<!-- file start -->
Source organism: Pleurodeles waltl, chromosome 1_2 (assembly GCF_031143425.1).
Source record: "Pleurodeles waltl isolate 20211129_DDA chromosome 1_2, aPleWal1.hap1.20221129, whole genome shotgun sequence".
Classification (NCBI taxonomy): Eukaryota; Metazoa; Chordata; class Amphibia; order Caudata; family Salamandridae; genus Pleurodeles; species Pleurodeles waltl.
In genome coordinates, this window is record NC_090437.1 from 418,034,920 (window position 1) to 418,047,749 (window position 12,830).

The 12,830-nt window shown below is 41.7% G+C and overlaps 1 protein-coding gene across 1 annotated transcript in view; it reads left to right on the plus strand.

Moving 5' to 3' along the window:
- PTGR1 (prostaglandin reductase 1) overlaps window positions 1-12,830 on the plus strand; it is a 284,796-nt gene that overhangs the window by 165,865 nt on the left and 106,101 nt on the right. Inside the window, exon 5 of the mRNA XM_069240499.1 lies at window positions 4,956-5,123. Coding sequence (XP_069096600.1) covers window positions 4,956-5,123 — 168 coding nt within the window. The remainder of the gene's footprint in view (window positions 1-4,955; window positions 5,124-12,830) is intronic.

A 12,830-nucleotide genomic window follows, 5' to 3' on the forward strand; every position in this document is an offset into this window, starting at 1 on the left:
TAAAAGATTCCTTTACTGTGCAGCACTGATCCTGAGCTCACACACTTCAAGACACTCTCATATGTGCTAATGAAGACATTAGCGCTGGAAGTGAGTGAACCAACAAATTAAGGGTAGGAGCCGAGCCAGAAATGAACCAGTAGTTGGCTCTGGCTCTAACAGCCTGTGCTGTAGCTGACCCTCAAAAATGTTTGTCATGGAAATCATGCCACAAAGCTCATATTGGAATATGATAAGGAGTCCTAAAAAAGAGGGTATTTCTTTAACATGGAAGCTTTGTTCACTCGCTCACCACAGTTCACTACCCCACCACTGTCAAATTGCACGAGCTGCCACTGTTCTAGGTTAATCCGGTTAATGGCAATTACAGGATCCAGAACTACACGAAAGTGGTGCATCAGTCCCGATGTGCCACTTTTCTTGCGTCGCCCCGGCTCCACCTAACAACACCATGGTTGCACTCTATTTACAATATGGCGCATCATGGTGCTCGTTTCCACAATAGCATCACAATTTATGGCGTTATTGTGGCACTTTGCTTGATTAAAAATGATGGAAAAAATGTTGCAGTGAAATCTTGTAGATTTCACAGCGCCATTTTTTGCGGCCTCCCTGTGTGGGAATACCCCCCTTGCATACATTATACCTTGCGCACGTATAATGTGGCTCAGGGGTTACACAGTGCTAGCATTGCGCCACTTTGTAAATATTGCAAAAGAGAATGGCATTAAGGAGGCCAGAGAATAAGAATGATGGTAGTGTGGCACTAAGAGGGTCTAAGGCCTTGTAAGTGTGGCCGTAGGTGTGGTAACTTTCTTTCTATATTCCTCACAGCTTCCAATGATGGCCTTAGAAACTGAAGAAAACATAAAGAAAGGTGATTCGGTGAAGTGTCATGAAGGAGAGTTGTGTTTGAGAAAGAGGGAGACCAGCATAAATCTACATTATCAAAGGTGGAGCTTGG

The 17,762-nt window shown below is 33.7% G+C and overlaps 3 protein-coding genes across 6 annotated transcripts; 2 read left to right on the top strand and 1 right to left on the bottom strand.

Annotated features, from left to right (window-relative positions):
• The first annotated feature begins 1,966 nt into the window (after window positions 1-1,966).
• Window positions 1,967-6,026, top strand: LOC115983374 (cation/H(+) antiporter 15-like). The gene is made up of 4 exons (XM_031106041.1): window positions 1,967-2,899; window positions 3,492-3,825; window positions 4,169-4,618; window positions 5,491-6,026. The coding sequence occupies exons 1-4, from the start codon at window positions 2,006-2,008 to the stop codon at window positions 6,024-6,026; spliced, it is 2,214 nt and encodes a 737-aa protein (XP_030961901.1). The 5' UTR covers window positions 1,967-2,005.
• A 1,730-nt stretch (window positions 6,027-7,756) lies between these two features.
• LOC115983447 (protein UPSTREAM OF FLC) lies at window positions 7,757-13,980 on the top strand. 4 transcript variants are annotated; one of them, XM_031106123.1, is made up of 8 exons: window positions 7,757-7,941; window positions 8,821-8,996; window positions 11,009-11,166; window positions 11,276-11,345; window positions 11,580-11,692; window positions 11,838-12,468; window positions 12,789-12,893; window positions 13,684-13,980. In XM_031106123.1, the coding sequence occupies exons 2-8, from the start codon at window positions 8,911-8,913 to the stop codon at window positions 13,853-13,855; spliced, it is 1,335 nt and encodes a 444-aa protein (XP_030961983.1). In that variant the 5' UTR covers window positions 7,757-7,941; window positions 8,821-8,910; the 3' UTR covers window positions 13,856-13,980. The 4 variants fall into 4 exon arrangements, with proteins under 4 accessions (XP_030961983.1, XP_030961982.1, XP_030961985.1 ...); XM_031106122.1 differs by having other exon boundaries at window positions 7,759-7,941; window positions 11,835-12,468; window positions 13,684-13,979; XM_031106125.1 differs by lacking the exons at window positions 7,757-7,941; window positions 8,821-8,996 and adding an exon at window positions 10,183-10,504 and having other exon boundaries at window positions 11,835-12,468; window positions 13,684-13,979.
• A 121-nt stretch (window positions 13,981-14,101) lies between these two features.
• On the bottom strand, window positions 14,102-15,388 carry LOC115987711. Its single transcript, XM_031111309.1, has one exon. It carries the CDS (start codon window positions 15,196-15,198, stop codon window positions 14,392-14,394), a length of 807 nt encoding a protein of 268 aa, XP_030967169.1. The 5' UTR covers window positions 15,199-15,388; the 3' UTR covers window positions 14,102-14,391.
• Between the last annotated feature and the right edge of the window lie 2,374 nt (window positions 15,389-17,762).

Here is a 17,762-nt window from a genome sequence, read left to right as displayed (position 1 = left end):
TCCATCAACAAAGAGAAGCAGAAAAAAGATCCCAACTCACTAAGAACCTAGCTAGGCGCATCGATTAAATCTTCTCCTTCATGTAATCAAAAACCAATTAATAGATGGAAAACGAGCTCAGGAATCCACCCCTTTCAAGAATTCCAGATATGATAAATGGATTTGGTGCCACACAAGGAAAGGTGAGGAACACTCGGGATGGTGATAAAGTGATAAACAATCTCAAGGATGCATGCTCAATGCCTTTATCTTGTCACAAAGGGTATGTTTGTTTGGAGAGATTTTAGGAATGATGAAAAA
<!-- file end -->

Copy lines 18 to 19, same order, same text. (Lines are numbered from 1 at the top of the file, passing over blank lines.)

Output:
• Between the last annotated feature and the right edge of the window lie 2,374 nt (window positions 15,389-17,762).

Here is a 17,762-nt window from a genome sequence, read left to right as displayed (position 1 = left end):